Puerto Rico's central region is uncharted territory for most tourists. The Cordillera Central, the island's largest mountain range, bisects the land, and the region's 20 cities are a mix of small towns. There's no beach, the rugged mountains can be unforgiving to those in search of a leisurely hike, and, let's face it, this part of the island doesn't get the publicity that other destinations receive. And that's what people love about it.
What the central region does offer is spectacular natural vistas, two terrific destinations for those who love adventure travel, one of the most important towns in Puerto Rican history, and the most venerated culinary road trip in all of Puerto Rico.
01 of 05
La Ruta del Lechón
There are people who have never heard of Puerto Rico's "Central Region," but they've definitely heard of La Ruta del Lechón in Guavate. This do-it-yourself road trip into Puerto Rico's interior takes you to a veritable fantasy land of lechón, or roast suckling pig. Some tour companies offer tours to Guavate, but you can easily venture out on your own and find your favorite lechonera.
Many a local will tell you not to miss this rustic gastronomic extravaganza. And you'll find it just a short drive south from San Juan.
02 of 05
Toro Verde has put the Central Region on the tourist map like no other destination. This eco-park is home to an extensive network of ziplines, including one so cool it's called "The Beast." Toro Verde is located in Orocovis, a heartland of verdant valleys, peaks and open sky.
In addition to ziplines, the park offers rappelling, hiking, and some seriously challenging rope bridges. It's a tremendously fun destination that will have you soaring above the forest canopy in no time.
03 of 05
Spread across the second highest mountain of the Cordillera Central, the Toro Negro State Forest boasts some of the most beautiful natural settings on mainland Puerto Rico. Home to the Doña Juana waterfalls (an Edenic destination that attracts far smaller crowds than the more famous La Mina Falls in the El Yunque rainforest), it's a wonderful place to hike. But if you crave something a little more daring, check out the zipline adventure offered by Acampa Tours.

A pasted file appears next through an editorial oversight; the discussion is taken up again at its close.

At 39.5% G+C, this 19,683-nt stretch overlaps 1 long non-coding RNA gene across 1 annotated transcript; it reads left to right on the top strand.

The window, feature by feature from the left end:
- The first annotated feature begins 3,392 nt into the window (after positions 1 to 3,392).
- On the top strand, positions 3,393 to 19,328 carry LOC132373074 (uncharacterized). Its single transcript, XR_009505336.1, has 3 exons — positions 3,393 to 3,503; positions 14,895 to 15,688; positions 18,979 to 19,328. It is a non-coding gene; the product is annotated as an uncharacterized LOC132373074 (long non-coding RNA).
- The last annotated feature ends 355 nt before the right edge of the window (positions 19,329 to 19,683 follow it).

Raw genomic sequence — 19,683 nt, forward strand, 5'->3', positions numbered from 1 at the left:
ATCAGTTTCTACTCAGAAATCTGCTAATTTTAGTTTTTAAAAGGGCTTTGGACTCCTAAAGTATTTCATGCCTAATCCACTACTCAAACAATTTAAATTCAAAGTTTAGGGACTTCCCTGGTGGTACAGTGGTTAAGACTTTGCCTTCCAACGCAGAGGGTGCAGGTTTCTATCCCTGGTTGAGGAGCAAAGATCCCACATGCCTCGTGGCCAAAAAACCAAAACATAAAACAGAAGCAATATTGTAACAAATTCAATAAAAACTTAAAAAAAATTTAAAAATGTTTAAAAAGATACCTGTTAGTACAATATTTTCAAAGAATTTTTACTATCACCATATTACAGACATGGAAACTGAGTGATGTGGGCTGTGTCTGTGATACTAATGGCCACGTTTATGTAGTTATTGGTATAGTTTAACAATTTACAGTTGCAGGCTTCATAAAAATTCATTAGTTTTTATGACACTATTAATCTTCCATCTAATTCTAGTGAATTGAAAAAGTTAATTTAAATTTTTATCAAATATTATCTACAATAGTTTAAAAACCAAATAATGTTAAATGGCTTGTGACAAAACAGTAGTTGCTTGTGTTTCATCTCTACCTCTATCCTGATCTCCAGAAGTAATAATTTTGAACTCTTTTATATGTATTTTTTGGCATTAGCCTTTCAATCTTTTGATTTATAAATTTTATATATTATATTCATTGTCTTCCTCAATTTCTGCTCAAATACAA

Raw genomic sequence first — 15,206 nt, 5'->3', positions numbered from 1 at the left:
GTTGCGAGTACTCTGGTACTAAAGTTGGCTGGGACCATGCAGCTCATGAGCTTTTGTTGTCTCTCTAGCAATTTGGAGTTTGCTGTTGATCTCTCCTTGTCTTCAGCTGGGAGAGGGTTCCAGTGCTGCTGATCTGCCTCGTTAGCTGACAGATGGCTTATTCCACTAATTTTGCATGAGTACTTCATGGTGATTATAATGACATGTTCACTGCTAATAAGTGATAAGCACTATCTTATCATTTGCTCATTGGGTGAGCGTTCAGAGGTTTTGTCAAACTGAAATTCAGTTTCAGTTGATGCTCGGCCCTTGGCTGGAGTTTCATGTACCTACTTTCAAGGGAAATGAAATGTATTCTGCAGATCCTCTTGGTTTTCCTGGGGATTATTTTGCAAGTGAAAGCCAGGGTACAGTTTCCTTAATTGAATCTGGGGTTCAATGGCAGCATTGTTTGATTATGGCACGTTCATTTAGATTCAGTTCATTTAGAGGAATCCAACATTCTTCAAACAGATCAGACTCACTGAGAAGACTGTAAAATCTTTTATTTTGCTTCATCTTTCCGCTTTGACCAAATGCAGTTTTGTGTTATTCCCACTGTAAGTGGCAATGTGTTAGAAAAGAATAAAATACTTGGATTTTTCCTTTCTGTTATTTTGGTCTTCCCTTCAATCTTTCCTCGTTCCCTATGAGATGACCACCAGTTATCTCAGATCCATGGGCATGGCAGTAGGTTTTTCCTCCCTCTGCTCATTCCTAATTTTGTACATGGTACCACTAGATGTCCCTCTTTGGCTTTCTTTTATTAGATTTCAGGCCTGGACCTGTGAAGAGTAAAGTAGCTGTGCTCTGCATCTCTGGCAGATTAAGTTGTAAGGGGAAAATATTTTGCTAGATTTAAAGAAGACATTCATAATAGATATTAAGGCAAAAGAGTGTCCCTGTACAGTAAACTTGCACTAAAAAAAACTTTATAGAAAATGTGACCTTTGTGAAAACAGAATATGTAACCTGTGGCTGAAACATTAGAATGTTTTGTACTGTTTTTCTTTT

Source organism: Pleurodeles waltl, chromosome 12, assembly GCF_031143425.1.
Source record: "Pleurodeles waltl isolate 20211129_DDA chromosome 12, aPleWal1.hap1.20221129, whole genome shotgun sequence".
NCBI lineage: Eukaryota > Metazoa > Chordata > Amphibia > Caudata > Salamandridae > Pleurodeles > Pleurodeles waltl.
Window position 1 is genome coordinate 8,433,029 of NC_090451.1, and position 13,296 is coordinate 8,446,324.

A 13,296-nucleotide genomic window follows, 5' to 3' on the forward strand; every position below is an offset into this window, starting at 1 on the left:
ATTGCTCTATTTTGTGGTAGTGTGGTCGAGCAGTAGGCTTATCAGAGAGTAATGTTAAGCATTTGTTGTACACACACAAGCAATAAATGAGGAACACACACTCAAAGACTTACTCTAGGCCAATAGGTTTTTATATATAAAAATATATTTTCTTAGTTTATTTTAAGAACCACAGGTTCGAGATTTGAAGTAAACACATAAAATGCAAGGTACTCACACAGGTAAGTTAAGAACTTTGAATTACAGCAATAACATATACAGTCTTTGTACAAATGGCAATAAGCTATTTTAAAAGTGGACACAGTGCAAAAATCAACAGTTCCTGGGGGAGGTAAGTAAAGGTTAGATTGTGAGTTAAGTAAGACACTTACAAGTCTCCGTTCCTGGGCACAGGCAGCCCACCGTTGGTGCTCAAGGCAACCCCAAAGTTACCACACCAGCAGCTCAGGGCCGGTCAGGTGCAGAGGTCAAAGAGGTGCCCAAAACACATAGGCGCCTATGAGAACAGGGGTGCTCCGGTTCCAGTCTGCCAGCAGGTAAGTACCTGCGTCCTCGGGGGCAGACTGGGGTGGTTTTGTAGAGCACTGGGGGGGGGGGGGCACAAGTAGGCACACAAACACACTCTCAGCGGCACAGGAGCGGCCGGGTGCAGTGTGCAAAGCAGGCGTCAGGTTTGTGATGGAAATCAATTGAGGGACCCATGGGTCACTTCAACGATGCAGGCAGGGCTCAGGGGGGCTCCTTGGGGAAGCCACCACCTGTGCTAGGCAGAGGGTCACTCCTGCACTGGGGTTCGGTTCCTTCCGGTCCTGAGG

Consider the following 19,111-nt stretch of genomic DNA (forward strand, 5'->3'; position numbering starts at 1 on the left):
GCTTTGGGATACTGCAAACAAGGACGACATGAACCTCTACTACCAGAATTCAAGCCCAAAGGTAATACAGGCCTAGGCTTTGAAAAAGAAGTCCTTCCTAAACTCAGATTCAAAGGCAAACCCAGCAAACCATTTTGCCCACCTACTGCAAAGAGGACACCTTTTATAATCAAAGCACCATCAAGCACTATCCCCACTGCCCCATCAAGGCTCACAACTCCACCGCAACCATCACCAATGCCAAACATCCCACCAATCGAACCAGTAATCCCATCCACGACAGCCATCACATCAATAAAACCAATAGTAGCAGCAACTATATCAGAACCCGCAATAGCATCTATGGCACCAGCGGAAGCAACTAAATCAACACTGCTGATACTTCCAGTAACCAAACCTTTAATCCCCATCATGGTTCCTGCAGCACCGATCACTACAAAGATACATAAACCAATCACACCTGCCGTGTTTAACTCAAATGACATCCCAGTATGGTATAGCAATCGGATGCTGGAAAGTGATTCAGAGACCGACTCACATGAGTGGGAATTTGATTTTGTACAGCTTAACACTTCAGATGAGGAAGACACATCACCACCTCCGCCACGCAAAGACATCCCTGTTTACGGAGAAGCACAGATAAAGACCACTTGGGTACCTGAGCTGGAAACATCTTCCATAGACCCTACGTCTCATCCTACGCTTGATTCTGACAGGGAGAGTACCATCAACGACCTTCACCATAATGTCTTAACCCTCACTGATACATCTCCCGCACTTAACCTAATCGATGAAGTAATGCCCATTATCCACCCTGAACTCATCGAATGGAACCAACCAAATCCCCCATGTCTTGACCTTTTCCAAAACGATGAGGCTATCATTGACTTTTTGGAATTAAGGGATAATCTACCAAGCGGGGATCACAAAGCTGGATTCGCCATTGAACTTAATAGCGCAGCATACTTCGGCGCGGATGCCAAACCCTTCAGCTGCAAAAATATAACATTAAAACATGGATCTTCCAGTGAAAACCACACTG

04 of 05
Ice Cream in Lares
The small town of Lares is known for one of the most important moments in Puerto Rico's history. On September 23, 1868, a small band of men led a brief revolution against Spanish colonial rule. The uprising was quickly put down, but it galvanized the entire island and came to be known as El Grito de Lares, or "The Cry of Lares."
Today, the town square commemorates that fateful turning point in the mood of the Puerto Rican people. But there is also another reason to visit the square: the Heladería de Lares, or Lares Ice Cream shop. This small, quaint parlor isn't your average ice cream shop ... not with flavors like garlic, rice 'n beans, pumpkin and plantain sitting alongside more conventional ones like chocolate and strawberry. All the ice cream is homemade and has an icy texture to it.
Ice cream and revolution; not a bad way to spend a day in Puerto Rico!Continue to 5 of 5 below.
05 of 05
If you like road trips, you're going to love the Ruta Panorámica, or Panoramic Route. This network of back roads spans an impressive 165 miles and cuts through the Cordillera Central, all the way to the western city of Mayagüez. Beginning with Route 901 in Yabucoa, the road winds its way through numerous small towns, giving you its share of panoramic vistas of forests, coasts and rolling plains of green. You'll have ample opportunities to stop at lookout points along the way and take in the scenery and smell the mountain air.
You can spend the day on the route or stretch your road trip across a few days, stopping at paradores,, or country inns, along the way.